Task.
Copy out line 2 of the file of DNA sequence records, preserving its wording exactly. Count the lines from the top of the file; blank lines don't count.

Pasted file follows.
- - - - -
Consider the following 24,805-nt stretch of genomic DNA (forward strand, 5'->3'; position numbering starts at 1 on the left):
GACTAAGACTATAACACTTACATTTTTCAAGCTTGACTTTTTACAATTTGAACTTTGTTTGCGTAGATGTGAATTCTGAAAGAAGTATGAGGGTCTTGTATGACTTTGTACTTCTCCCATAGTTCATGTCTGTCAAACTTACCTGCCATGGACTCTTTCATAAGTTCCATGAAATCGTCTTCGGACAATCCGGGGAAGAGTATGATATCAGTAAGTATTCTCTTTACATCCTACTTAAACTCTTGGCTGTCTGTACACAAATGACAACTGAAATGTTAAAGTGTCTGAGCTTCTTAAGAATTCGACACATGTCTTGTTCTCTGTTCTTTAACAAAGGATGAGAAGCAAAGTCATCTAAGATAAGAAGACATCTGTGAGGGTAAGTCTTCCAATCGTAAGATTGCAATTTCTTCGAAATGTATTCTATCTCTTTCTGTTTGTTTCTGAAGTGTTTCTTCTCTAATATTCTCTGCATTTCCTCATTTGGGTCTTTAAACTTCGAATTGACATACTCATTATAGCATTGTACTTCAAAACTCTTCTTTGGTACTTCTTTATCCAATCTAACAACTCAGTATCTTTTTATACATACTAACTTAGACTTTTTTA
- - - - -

GACTAAGACTATAACACTTACATTTTTCAAGCTTGACTTTTTACAATTTGAACTTTGTTTGCGTAGATGTGAATTCTGAAAGAAGTATGAGGGTCTTGTATGACTTTGTACTTCTCCCATAGTTCATGTCTGTCAAACTTACCTGCCATGGACTCTTTCATAAGTTCCATGAAATCGTCTTCGGACAATCCGGGGAAGAGTATGATATCAGTAAGTATTCTCTTTACATCCTACTTAAACTCTTGGCTGTCTGTACACAAATGACAACTGAAATGTTAAAGTGTCTGAGCTTCTTAAGAATTCGACACATGTCTTGTTCTCTGTTCTTTAACAAAGGATGAGAAGCAAAGTCATCTAAGATAAGAAGACATCTGTGAGGGTAAGTCTTCCAATCGTAAGATTGCAATTTCTTCGAAATGTATTCTATCTCTTTCTGTTTGTTTCTGAAGTGTTTCTTCTCTAATATTCTCTGCATTTCCTCATTTGGGTCTTTAAACTTCGAATTGACATACTCATTATAGCATTGTACTTCAAAACTCTTCTTTGGTACTTCTTTATCCAATCTAACAACTCAGTATCTTTTTATACATACTAACTTAGACTTTTTTA